P. Orin Zack, |
The Shoals of Time
(1st Books, 2001)
P. Orin Zack has written an ambitious first novel. It follows half a dozen plot lines and more than a dozen characters while jumping back and forth across centuries. I usually take notes when I read a book I'm reviewing. In this case I had to take notes to stay in the game.
It's the year 2291 and Ernie Vacca is incapacitating agents of the Temporal Planning Commission. His most recent victim is the ex-marriage partner of Healer Gillian Thomas. Gillian begins to investigate what happened to her ex and quickly becomes a pawn in the battle between Vacca and Lara Stinner, head of the TPC. Stinner manages to trap Gillian in a hospital and has her connected to a life-support system so that she no longer controls her own body. If she escapes, it will be through her mind. As a healer she has always been able to sense what was wrong with others and help them fix it. Now she must go even farther.
The start has potential, but the plot soon zooms beyond what even fantasy fans are likely to accept without raised eyebrows. Gillian, in her mental struggle, finds the Tree of Life, which mysteriously connects all humans. She and other characters use it to make mental leaps across space and time into implausibly receptive and hospitable minds -- and then -- the action gets wilder.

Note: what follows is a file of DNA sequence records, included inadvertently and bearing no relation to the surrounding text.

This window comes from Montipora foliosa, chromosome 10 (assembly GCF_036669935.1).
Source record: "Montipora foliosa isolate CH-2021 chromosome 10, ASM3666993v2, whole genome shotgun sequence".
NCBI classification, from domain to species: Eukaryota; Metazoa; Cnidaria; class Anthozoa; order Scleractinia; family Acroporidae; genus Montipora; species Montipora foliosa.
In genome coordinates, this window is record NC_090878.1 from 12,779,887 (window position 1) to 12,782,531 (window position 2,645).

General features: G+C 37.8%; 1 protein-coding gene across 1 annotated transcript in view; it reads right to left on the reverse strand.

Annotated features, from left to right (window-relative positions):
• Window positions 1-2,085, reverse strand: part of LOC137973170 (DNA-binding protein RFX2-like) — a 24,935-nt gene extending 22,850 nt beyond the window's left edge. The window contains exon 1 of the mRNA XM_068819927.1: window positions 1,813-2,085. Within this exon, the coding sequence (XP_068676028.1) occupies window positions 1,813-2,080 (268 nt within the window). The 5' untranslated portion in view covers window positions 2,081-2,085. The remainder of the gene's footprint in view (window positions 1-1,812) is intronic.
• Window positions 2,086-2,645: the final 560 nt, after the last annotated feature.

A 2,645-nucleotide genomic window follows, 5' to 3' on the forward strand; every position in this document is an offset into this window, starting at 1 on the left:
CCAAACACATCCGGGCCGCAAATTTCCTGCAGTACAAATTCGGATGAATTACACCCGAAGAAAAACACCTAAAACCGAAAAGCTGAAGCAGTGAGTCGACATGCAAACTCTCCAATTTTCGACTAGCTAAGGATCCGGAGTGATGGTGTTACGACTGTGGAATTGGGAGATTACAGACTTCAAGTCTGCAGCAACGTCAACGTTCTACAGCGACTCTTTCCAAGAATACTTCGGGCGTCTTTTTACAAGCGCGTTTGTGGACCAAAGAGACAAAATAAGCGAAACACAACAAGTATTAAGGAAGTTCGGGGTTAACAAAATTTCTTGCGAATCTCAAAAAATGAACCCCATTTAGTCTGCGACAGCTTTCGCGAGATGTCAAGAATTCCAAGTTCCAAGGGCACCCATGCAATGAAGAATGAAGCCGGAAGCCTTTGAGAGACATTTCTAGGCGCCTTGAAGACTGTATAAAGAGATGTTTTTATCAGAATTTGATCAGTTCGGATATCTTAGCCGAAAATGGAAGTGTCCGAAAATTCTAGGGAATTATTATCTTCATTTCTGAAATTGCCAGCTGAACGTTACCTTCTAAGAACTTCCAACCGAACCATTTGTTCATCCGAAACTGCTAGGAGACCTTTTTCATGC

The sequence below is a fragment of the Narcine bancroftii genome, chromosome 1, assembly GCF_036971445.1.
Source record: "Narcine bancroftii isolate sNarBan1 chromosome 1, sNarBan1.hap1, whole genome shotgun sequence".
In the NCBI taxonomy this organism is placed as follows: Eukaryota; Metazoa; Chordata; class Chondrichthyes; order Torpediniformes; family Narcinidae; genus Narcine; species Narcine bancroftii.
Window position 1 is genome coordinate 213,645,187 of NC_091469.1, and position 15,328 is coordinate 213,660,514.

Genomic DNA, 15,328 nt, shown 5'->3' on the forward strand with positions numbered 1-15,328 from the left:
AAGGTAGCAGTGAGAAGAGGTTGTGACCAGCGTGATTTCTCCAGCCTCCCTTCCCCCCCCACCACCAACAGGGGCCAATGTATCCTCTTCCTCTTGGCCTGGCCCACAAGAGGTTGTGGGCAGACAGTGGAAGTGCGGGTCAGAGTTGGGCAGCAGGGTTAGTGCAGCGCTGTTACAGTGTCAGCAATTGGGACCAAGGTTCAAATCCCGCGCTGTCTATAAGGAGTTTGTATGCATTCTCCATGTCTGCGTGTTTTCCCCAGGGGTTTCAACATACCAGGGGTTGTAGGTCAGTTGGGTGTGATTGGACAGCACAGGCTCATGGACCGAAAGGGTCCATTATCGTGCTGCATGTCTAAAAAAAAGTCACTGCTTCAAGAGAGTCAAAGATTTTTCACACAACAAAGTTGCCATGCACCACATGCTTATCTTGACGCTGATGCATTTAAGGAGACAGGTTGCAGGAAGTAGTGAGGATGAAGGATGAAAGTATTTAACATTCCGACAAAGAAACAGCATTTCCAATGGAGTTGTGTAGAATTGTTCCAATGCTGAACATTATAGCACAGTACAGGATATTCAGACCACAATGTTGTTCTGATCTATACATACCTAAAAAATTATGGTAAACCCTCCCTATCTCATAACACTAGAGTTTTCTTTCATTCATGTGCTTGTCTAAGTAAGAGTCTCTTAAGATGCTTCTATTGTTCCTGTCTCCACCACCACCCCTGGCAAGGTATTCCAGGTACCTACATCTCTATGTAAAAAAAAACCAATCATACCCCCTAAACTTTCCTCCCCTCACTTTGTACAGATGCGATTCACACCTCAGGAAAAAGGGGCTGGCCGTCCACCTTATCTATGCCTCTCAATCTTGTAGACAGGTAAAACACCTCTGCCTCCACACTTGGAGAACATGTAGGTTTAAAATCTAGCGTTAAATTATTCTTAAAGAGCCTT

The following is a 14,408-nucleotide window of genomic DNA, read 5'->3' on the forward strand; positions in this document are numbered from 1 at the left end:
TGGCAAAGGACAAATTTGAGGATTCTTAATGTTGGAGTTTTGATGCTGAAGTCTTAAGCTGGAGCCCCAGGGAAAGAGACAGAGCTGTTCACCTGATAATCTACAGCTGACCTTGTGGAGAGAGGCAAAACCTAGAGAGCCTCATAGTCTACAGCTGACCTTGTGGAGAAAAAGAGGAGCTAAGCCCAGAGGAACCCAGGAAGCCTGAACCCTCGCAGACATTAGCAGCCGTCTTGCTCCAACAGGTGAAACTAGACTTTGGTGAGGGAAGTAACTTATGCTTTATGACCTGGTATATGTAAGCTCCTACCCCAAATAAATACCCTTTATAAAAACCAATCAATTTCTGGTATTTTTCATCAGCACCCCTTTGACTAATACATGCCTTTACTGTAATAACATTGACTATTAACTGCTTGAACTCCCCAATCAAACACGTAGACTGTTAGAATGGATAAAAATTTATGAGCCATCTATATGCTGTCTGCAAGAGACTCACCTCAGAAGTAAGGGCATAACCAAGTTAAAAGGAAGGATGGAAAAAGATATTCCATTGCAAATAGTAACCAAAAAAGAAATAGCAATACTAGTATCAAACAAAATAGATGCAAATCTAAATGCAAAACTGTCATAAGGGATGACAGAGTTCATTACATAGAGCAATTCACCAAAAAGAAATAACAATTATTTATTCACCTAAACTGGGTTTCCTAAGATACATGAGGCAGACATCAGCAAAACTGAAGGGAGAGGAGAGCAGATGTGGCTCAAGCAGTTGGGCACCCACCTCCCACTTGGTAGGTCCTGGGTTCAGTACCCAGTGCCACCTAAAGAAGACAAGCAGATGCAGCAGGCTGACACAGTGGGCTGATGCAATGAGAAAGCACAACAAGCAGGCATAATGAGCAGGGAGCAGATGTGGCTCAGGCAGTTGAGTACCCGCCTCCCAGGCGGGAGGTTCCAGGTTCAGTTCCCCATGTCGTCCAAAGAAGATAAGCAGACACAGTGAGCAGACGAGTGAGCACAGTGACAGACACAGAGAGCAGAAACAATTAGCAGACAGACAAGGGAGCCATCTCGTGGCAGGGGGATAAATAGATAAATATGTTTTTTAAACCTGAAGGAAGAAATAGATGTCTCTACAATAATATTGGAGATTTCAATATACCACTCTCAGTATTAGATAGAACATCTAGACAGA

Gillian's mind appears first in the body of Professor Patrick Josephs in the year 2137. Turns out he was particularly receptive since he'd just finished channeling Archimedes. Eureka! The professor eventually proves to be an important character, but not yet as Gillian soon switches to 1868, where she is called upon to exercise healing skills through her host Frau Gretchen Kemmer. With many a subplot in between, Gillian eventually finds herself in her own future and deeply involved in a political battle between Earth and a space colony. It is here that Zack tries to bring it all together.
As if the plot isn't enough of a challenge, he also wants to add a few new techniques to the writing toolkit. He tries for a feeling of interdependence between story lines taking place in different centuries by suggesting a sort of simultaneity through abrupt scene and viewpoint shifts every few pages -- the first reason to take notes. The pencil scratches faster as mental time-travelers reach amicable and rapidly changing agreements with their hosts about who has physical control. You need to be alert to know which personality is doing the talking in which body.
Zack's many characters are unable to save the imaginative but overwrought plotting. Gillian is the heroine and comes closest to feeling real. Others are lightly drawn and sometimes seem ghost-like or interchangeable because of sketchy physical and psychological descriptions.
Life is messier than authors can describe, especially if it includes mental and physical time travel. And so I applaud Zack's attempt to paint a truer picture, but weaknesses in storytelling fundamentals undermine the effort. More disciplined plotting and conventional technique would have made this a better book. Maybe next time.